Total agree with you here (and it's common for any certification/degree/diploma), but then you say...

    You just need enough engineers to sign off legally on designs

    Now that's just offensive. So we have some people who have joined the exclusive club, and now they have special rights and responsibilities to look over us common folks? I have known a couple of P.Eng's who were the dumbest (literally), laziest people I've had the displeasure of meeting (note that I'm not saying that all P.Engs are. Indeed, the same group includes some of the most honourable and brilliant. My point is that the membership in and of itself means exceedingly little), but suddenly these people are a signing force for a passport? How ridiculous is that. Don't tell me about the great responsibility they take by signing something, as the same holds true for ALL OF US: We all can have careers ruined, lawsuits, criminal complaints, etc, if we sign off on something negligent, incompetently, etc.
  • by bahwi (43111) <incomingNO@SPAMjosephguhlin.com> on Friday November 15, 2002 @05:26PM (#4680154) Homepage
    An infiltrated client, considered trustworthy by the server, if a break-in of the server. Thus, to secure a server you must secure your clients. Whether it be an overflow in IE that installs a key recorder and gathers the passwords to the server of an encrypted e-mail system. Suddenly you have access to that users e-mail, and all outgoing e-mail can "come" from that user. Secure clients are as necessary as secure servers.
  • by dstone (191334) on Friday November 15, 2002 @05:29PM (#4680200) Homepage
    From the article: "Considering that most good programmers are pretty bad at security,"

    I don't necessarily accept this assumption. Most good programmers are good at coding up the design and requirements they've been given. The customer/architect/business analyst/technical lead needs to identify security requirements before they can be coded. It's very expensive to leave identifying security requirements to programmers. Not every project has the same needs. Sure, the programmer could guess. But each programmer on the project would end up spending a different amount of time and money on the security aspect if it's not clearly prioritized.

    Likewise, if security requirements are not specified well enough, a security test-plan cannot be written or executed. If you need security, ensure it's somebody's explicit JOB on the project to ensure security gets into the design & QA.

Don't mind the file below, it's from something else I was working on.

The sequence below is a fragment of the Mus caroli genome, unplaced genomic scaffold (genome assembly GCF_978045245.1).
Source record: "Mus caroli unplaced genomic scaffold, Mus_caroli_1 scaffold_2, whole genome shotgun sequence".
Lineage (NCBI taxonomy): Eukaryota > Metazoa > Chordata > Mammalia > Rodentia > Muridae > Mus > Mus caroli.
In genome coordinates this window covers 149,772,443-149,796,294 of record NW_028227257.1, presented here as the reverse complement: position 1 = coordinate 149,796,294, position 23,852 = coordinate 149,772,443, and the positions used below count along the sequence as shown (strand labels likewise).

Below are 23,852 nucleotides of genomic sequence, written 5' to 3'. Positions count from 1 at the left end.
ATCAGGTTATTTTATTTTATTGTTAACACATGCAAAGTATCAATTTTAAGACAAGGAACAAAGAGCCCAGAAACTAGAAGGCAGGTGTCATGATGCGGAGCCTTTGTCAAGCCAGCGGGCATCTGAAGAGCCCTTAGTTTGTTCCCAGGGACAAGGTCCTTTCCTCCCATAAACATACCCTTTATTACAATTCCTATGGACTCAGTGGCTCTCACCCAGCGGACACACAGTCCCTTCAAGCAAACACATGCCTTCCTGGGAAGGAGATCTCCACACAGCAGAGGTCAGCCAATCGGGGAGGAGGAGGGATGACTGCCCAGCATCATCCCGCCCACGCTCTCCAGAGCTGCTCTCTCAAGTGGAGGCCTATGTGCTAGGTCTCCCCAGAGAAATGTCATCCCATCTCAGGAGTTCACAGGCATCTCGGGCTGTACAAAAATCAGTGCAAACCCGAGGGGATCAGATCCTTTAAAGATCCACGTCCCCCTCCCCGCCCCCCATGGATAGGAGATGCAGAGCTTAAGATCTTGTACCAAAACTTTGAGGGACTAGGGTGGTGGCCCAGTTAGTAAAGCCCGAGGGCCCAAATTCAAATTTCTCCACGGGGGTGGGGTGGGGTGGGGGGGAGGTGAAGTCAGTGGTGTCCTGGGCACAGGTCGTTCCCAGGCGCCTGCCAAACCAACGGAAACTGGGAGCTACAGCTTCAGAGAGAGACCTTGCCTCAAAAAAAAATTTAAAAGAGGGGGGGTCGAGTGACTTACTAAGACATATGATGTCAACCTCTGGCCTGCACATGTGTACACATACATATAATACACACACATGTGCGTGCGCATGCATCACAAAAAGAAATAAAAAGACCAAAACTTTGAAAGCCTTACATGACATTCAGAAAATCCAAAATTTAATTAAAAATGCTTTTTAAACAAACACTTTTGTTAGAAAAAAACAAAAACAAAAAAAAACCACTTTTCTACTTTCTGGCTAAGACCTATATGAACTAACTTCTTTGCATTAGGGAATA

Security costs money before a single line of code is written. Decide how much you need, where it's to be applied, and ensure it becomes a critical requirement through coding and testing. You can't expect security to just "happen" simply by hiring some "good programmers" as the author says.
  • by ydrol (626558) on Friday November 15, 2002 @06:04PM (#4680928)
    It seems that Security aware coding is moving towards a situation akin to the bean counters that decide whether to recall a certain model of a car ... People didnt set out to write insecure code. But usually thay have a set of requirements to meet in order to get paid. Apart from a few industries where large sums of money or human life were directly involved , meet the requirements ASAP and get paid... Even "closed source" development projects have Quality Assurace processes where some dude checks your code (whether they know what they are looking for is another issue)... But particularly with bespoke code, people write according to a set of requirements. "I want it to do this, I want it to do that..". If it doesnt I can sue/refund/get free upgrades, if it gets hacked by some snotty nosed kid , tough, that kid wasn't in your requiremnets. Security is not easily specified as a requirement and is hard to insure against (financially) .. so pretty soon you will see the emergence of "security support contracts". This is the direction Micro$oft are going in .. (sustainable revenue is good for any business) Yes, there is a wide range of programmers with varying abilities. but (apart from open source products), certain companies have realiazed they can/will charge big bucks for more security oriented support contracts, so what do they care. For non-opensource companies lack of security/defensive programming has changed from being a liability to a profit generator. Either they'll make a lot of money or open source will prevail. Also expect a lot of specialist code review/certification/QA companies to pop up "This product is independantly DeadBolt certified" and hence costs $30 more + $30 a year for the latest security upgrades...." (multiply those figures as appropiate!)
  • by fferreres (525414) on Friday November 15, 2002 @11:26PM (#4683227)
    In fact, you are trusting the client. Not blindly trusting it, but if you provided this client then they will blame you. And if you didn't provide the client (say IE) then you allowed them to access your services through an unsecure client.